smallest minute repeater watch, having a diameter of just 15.8 millimeters;
the debut of a Hunter Model (hinged-lid pocket watch) with a jumping second
hand, also featuring a barometer, quarter repeater, independent second hand,
the date and day of the week; and in 1925, another first: the world's
thinnest pocket watch, measuring just 1.32 millimeters. The year 1928 also
saw the development of the world's first skeletonized pocketwatch.
Needless to say, then as now, Audemars Piguet was considered one of the
finest watch manufacturers in the world. Business boomed, as did the world
economy. Customers of Audemars Piguet included such prestigious jewelers as
Gubelin, Tiffany & Co., Cartier and Bvlgari.
Unfortunately, the company's success ground to a shocking halt in 1929
when only 737 watches were sold. By contrast, nearly 2,000 watches had been
sold in 1920. With the stock market crash in 1929 and the subsequent
Depression, there were suddenly very few customers for expensive watches.
Like other Swiss watch companies, Audemars Piguet was forced to lay off most
of its workforce, before hitting rock bottom in 1932, when just two watches
Despite the hard times, the company bounced back following World War II,
thanks to the success of its chronographs and ultra-thin (the famous
nine-ligne calibre 2003) dress watches.
The 1950s and 1960s saw a major rebound in the firm's sales. In 1967, in
cooperation with Jaeger LeCoultre, a new record for the thinnest (2.45 mm)
automatic movement, with a centrally placed rotor of 21 carat gold, was
established. Just three years later, in 1970, the watchmakers of Audemars
Piguet premiered the world's thinnest movement (3.05 mm) to include date
display and a central rotor made of gold. The year 1972, of course, marked
the debut of what has become the signature model for Audemars Piguet, the
Designed by the legendary watchmaker Gerald Genta, its octagonal shape,
steel edges and the use of prominent hexagonal screws as a design feature
strike a perfect balance between power and elegance. Worthy of its name, the
Royal Oak has since become a legend. Its octagonal design, originally
produced only in high-grade steel, took the breath away even of many
professionals. However, when the Royal Oak was unveiled at the 1972 European
watchmaking fair in Basel with a price tag of just 3,300 SFr. -- unheard of
for a watch bearing the Audemars Piguet name -- its success was beyond even
its creators' expectations!
In 1993, the company museum, housed in the original workshop of Jules
Audemars and Edward Piguet, was established. This museum, a tribute to the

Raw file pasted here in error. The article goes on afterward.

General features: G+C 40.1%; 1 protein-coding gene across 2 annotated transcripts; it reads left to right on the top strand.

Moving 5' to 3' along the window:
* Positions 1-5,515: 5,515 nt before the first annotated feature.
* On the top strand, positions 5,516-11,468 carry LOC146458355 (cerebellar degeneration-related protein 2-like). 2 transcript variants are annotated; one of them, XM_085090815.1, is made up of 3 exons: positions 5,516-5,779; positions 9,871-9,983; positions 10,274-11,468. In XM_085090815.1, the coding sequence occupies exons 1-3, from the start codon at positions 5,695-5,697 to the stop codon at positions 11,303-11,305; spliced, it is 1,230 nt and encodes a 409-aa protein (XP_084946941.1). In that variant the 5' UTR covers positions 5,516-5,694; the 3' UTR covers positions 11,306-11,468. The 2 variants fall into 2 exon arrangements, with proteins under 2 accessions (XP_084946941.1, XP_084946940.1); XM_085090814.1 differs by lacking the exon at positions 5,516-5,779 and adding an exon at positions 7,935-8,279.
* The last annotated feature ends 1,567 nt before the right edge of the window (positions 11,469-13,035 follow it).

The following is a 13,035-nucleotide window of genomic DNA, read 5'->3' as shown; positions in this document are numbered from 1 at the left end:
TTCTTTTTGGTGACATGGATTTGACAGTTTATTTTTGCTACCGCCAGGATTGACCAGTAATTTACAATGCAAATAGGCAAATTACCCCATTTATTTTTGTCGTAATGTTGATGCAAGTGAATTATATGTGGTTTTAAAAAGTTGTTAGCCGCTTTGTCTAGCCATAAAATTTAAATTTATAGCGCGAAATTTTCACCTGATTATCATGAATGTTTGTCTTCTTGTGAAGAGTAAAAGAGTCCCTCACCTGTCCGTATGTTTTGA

company's visionary founders, allows watch enthusiasts to discover Audemars
Piguet technology "from A to Z."
Its exhibits retrace the key stages in the company's history, and show
many of the creations that made Audemars Piguet famous, including the Grande
Complication. As well as its unique collection of antique watches, and in
particular of watch complications, this very unusual museum enables visitors
to see the intricacy and precision required in horology by observing two
master watchmakers at work in the modern Audemars Piguet atelier, which is a
permanent feature of the museum.
That same year, a new model in the Royal Oak collection premiered: the
Royal Oak Offshore, which is water resistant to a depth of 10 atmospheres.
The Offshore model offers the following functions: chronograph to 1/5
second, tachymeter, 30-minute counter, 12-hour counter, date display,
seconds display, and automatic movement with central rotor in 21-carat gold.
Three years later, in 1996, a wristwatch version of the famous "Grand
Complication" premiered at Basel. More than 600 components are contained in
an integrated movement that does not exceed 8.5 mm in height. It is a
technical marvel that marries old-fashioned craftsmanship with cutting-edge
technology, such as computer-aided design (CAD). It was also in 1996 that
Audemars Piguet embarked on a new era, becoming one of the first major watch
companies to represent itself on the Internet with its official Web site.
Today, Audemars Piguet remains one of the most prestigious watchmakers in
the world -- and one of the few that is still family owned. Yet despite the
company's enormous success, every watch is still made by hand the
old-fashioned way -- one at a time. Today, along with Patek Philippe and
Vacheron Constantin, Audemars Piguet is considered to be one of the "big
three" as one of the finest watches in the world.